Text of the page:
We’ve published several stories in recent months talking about efforts by US-based companies to boost domestic semiconductor manufacturing capabilities. Intel, in particular, is spending billions of dollars to expand your usa like this European manufacturing capacity. It is one of several US-based companies pushing for the passage of the CHIPS for America Act. Intel CEO Pat Gelsinger believes the bill is critical to protecting the future of the US semiconductor industry.
Recent comments by Morris Chang, founder and former CEO of TSMC, highlight many of the issues the US faces in rebuilding its domestic chip-making industry.
Chang was a guest of the Brookings Institution Study Center (by The register). Speaking on Tuesday, Chang said the US simply doesn’t have the manufacturing talent pool it needs to expand and succeed. He said the US has the best design talent, but its education system cannot provide the thousands of skilled manufacturing workers it needs.
There is also the issue of labor costs. Labor is cheaper in Asia, and this was highlighted by Chang when he talked about setting up TSMC’s Oregon facility. He said, “We really expected the costs to be comparable to Taiwan. And that was extremely naive… We still have about a thousand workers in that factory, and in that factory, they cost us about 50% more than the costs.” from Taiwan”. Chang went on to say, “Now you’re talking about just spending tens of billions of dollars on subsidies. Well, it won’t be enough. I think it’s going to be a very expensive exercise in futility.”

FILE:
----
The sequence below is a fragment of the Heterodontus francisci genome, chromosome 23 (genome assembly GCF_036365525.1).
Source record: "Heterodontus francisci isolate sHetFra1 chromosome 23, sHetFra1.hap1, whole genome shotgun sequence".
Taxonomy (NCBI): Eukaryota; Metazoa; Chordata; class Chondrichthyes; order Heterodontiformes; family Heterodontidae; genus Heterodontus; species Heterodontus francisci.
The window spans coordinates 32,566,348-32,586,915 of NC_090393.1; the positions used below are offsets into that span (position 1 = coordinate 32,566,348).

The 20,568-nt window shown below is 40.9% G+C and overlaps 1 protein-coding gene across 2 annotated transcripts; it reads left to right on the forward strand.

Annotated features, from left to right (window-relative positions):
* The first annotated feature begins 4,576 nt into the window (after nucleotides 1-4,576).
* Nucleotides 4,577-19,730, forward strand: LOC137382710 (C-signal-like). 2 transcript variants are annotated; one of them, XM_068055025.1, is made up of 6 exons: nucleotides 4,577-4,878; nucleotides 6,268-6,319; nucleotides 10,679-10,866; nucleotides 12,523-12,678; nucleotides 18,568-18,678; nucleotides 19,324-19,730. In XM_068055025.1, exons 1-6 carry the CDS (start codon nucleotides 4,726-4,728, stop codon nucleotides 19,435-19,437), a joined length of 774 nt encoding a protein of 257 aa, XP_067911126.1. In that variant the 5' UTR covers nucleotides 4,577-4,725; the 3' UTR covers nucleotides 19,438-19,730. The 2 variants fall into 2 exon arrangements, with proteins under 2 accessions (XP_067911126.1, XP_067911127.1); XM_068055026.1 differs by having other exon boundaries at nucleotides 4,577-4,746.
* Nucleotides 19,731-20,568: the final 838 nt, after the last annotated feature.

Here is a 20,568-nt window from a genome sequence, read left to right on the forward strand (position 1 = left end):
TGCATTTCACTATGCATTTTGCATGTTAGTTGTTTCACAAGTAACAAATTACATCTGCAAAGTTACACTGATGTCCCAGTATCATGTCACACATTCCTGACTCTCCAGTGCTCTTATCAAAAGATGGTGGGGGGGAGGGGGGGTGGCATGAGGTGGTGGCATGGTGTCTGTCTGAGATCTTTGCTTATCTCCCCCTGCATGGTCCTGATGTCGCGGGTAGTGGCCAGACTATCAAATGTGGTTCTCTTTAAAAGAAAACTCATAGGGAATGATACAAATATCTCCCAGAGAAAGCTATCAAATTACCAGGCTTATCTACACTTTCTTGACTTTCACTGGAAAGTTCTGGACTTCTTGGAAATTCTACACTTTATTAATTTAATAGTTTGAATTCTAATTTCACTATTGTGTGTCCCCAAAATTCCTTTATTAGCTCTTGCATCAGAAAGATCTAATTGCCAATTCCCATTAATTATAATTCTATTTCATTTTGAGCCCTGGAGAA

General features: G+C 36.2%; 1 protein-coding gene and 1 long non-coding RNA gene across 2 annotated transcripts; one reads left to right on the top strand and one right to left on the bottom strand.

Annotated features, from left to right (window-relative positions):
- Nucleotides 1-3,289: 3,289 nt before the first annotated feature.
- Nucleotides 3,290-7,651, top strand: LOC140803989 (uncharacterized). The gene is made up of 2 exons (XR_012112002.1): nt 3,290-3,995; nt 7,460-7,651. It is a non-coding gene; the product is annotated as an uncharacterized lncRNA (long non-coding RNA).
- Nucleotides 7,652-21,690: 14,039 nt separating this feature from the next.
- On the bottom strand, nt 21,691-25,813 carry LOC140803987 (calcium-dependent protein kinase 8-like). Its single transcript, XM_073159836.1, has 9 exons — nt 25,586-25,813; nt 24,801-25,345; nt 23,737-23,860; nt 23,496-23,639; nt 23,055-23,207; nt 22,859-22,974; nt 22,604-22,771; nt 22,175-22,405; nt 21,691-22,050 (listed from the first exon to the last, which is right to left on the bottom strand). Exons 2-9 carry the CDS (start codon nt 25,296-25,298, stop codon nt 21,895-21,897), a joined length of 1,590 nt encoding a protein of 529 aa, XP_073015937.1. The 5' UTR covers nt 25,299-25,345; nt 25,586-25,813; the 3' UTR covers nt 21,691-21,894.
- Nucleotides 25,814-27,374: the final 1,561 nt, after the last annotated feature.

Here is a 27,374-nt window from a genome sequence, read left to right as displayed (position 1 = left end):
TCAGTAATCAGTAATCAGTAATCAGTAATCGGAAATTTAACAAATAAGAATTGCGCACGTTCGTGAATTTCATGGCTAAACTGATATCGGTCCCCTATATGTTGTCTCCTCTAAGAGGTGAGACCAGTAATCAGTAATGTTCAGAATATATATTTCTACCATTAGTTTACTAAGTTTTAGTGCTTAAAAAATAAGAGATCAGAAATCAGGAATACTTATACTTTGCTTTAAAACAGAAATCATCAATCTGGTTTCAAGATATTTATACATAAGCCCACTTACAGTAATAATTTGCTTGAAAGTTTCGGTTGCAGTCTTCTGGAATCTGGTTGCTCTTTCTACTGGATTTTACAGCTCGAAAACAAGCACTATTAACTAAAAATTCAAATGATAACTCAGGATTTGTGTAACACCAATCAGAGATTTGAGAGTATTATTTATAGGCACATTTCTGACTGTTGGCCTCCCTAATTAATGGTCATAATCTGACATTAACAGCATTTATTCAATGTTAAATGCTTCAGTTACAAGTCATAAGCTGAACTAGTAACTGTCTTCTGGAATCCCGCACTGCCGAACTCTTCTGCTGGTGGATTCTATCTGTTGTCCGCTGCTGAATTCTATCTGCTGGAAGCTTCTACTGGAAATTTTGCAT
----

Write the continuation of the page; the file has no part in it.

It is well known that US companies want to reduce their dependence on Asian-based chipmakers for a variety of reasons, including protecting and simplifying fragile supply chains, as well as acting as a hedge against global geopolitical instability.
In any case, assuming US efforts to increase domestic chip production capacity are successful, it will take many years to materialize. Building state-of-the-art manufacturing facilities takes years to go from a handshake to an innovation to products that appear on the shelves.
Geopolitical issues are always bubbling up and a supply-side shock if TSMC suddenly ceases production would be catastrophic for the global economy. Chang addressed the possibility of war between China and Taiwan, saying, “Frankly, if there is a war across the Taiwan Strait, I think the United States will have more than chips to worry about.”
This is true for all of us.